HAMILTON, OH — As reported in the The New York Times'' "Rising Threat of Infections Unfazed by Antibiotics" article by Andrew Pollack, a little-known category of "gram-negative" bacteria and germs called acinetobacter baumannii are killing "tens of thousands of hospital patients each year."
Compared to methicillin-resistant Staphylococcus aureus (MRSA), which receives considerable media and medical attention and for which there are some antibiotics available to fight the disease, there are no antibiotics to battle this new strain of bacteria, which infectious disease experts say makes it an even greater threat.
Acinetobacter baumannii are typically hospital-acquired bacteria that enter the body through open wounds, catheters and breathing tubes. They usually infect those with compromised immune systems, such as the wounded, the elderly, young children or people with immune diseases.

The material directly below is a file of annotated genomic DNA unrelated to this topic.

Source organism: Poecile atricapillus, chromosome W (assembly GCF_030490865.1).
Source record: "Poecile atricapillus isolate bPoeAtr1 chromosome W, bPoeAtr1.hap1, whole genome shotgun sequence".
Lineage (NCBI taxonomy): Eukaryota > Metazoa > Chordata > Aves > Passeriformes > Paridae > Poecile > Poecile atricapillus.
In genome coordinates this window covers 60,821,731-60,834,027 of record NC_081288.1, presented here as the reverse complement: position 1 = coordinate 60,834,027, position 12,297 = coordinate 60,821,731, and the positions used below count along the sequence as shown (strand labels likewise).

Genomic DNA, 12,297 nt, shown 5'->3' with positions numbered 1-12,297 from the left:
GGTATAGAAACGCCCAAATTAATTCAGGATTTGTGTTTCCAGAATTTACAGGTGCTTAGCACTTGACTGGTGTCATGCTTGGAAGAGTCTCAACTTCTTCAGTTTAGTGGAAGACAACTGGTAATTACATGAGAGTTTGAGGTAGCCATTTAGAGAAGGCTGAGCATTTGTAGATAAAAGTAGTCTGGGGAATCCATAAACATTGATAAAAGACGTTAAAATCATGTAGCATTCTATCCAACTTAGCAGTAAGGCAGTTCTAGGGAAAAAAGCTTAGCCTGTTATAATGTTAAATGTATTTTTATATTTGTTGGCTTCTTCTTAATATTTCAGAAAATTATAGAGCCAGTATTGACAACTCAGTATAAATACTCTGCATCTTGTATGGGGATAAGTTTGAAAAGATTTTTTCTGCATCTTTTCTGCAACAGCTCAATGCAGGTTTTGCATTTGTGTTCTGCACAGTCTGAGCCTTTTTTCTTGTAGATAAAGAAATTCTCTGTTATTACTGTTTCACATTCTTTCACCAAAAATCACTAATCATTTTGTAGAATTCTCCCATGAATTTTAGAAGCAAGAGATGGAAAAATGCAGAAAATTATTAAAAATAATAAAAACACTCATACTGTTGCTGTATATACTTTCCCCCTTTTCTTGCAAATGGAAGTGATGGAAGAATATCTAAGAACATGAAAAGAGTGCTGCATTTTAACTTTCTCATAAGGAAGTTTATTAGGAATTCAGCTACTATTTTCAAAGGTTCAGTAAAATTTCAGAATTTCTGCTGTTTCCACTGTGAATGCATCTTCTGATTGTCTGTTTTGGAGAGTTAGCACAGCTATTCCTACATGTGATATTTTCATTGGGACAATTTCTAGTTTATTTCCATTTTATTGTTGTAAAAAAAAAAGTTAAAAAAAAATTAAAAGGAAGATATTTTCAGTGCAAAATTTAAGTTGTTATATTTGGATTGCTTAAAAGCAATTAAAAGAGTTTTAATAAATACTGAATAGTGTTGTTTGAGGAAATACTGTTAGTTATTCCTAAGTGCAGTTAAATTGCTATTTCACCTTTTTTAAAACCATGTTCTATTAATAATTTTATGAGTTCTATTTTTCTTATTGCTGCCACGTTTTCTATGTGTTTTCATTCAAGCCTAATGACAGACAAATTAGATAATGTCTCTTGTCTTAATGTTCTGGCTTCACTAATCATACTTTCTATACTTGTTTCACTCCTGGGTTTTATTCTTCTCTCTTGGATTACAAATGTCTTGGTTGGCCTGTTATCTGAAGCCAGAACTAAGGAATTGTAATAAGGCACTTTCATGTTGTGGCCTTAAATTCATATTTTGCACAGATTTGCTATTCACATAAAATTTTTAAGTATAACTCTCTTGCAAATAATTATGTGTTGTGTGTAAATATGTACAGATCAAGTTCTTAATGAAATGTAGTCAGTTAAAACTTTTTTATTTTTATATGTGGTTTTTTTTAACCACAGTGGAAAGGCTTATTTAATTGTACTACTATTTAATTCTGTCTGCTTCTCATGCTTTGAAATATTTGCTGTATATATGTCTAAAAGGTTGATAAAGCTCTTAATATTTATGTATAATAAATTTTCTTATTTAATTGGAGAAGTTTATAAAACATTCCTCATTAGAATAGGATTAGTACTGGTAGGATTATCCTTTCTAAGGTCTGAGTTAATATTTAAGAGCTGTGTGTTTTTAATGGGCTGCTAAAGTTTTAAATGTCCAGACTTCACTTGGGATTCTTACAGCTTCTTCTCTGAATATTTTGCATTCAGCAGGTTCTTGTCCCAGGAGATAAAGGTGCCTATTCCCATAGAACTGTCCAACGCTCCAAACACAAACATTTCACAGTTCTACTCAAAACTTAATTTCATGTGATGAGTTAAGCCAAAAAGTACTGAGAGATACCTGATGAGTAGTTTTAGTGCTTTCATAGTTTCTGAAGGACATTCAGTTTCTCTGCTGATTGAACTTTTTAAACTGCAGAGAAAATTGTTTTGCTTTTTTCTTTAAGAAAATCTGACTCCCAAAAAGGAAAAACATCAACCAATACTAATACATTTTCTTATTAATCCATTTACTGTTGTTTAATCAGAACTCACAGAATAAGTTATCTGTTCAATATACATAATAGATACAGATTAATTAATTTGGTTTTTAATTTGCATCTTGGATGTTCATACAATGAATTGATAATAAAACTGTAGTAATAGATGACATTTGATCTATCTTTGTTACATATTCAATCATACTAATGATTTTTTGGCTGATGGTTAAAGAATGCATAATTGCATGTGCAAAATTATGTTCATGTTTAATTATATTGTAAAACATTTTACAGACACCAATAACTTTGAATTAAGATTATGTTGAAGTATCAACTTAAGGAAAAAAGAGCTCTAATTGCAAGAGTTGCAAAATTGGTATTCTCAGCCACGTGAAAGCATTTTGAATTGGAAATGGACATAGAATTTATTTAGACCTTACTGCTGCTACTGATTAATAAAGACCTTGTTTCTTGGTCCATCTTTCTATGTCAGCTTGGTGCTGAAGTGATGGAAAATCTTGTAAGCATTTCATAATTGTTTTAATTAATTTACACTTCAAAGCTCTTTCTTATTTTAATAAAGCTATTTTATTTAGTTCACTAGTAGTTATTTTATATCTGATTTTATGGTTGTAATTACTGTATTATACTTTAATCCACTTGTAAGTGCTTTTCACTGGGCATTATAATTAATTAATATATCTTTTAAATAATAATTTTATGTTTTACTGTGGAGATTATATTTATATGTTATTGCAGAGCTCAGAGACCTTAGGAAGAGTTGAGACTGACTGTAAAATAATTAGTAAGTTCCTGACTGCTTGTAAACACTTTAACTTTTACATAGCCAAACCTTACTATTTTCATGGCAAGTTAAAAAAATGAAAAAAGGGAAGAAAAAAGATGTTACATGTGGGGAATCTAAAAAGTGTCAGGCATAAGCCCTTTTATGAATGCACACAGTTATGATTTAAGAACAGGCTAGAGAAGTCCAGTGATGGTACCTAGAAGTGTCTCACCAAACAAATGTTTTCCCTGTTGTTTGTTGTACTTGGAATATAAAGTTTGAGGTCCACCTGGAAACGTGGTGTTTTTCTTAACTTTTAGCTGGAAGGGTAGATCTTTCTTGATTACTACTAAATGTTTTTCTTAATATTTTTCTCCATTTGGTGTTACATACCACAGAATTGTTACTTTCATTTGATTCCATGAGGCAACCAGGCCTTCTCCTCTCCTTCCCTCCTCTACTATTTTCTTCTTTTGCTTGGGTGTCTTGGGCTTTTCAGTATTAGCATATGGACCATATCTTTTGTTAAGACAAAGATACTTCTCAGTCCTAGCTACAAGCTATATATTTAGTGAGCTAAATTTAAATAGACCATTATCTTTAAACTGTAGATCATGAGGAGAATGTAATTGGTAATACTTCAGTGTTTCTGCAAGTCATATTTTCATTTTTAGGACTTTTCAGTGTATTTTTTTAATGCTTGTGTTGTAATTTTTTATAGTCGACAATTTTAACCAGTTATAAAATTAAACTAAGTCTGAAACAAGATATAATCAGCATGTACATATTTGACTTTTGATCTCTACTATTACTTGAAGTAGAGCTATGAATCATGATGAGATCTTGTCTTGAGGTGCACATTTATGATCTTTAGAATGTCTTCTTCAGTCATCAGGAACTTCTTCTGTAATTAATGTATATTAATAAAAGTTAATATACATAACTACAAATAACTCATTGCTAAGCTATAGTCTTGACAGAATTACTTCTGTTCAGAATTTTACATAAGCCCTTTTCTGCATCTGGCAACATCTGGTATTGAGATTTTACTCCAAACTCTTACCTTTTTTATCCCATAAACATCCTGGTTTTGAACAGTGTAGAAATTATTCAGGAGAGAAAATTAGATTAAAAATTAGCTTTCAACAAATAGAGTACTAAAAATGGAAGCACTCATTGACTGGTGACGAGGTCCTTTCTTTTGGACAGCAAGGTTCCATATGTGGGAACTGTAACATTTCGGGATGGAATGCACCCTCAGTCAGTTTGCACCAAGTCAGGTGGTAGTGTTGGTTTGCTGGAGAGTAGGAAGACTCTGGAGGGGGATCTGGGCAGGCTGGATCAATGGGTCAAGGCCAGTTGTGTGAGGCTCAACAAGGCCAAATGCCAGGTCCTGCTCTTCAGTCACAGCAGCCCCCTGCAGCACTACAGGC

Unlike gram-positive bacteria that have a single-cell membrane, gram-negative bacteria have a double-cell membrane. This helps shield the bacteria from antibiotic treatment, making them difficult, and in many cases impossible, to eradicate. Making the situation worse, because this form of bacteria is so hard to treat, drug manufacturers have shown little interest in developing antibiotics for it.
In fact, the Infectious Diseases Society of America reports that at this time there are no middle- or late-stage clinical trials directed specifically at gram-negative organisms or Acinetobacter baumannii.
Morrison adds that hospital administrators should also consider adding ATP rapid monitoring systems to their cleaning arsenal. "This way they [can] test surfaces quickly to make sure they are hygienically clean and stay that way."